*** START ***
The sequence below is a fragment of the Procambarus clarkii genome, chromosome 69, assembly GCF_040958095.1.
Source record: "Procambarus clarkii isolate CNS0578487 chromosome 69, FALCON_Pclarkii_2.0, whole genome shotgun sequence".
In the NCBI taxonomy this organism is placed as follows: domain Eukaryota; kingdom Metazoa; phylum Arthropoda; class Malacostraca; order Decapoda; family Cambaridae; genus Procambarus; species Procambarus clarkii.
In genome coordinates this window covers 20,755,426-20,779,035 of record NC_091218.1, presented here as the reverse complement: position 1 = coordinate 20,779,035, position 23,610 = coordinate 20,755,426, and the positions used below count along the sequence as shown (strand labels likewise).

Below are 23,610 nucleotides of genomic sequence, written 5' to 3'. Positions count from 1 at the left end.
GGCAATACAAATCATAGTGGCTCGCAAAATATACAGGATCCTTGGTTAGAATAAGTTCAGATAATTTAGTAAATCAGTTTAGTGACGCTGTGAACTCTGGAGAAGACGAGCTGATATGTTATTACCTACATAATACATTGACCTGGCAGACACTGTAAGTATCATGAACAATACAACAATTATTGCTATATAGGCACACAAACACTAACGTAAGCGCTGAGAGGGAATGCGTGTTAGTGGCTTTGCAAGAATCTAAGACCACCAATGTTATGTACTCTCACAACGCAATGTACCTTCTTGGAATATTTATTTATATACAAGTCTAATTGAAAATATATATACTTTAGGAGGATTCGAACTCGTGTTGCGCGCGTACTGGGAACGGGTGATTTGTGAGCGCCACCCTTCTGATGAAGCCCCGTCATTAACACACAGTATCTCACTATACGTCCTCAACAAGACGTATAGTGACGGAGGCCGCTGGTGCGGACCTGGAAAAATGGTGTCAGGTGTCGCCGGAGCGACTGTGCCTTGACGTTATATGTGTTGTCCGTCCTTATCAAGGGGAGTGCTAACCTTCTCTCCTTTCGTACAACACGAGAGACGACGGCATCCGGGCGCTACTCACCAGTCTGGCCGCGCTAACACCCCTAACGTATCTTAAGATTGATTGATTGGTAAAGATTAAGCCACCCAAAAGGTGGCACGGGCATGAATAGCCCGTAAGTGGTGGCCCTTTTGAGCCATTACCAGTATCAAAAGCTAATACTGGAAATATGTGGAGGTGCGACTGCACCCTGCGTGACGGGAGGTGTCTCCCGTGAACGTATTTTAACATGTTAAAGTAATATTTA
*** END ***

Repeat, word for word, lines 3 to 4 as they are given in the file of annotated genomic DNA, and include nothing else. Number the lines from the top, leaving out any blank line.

In the NCBI taxonomy this organism is placed as follows: domain Eukaryota; kingdom Metazoa; phylum Arthropoda; class Malacostraca; order Decapoda; family Cambaridae; genus Procambarus; species Procambarus clarkii.
In genome coordinates this window covers 20,755,426-20,779,035 of record NC_091218.1, presented here as the reverse complement: position 1 = coordinate 20,779,035, position 23,610 = coordinate 20,755,426, and the positions used below count along the sequence as shown (strand labels likewise).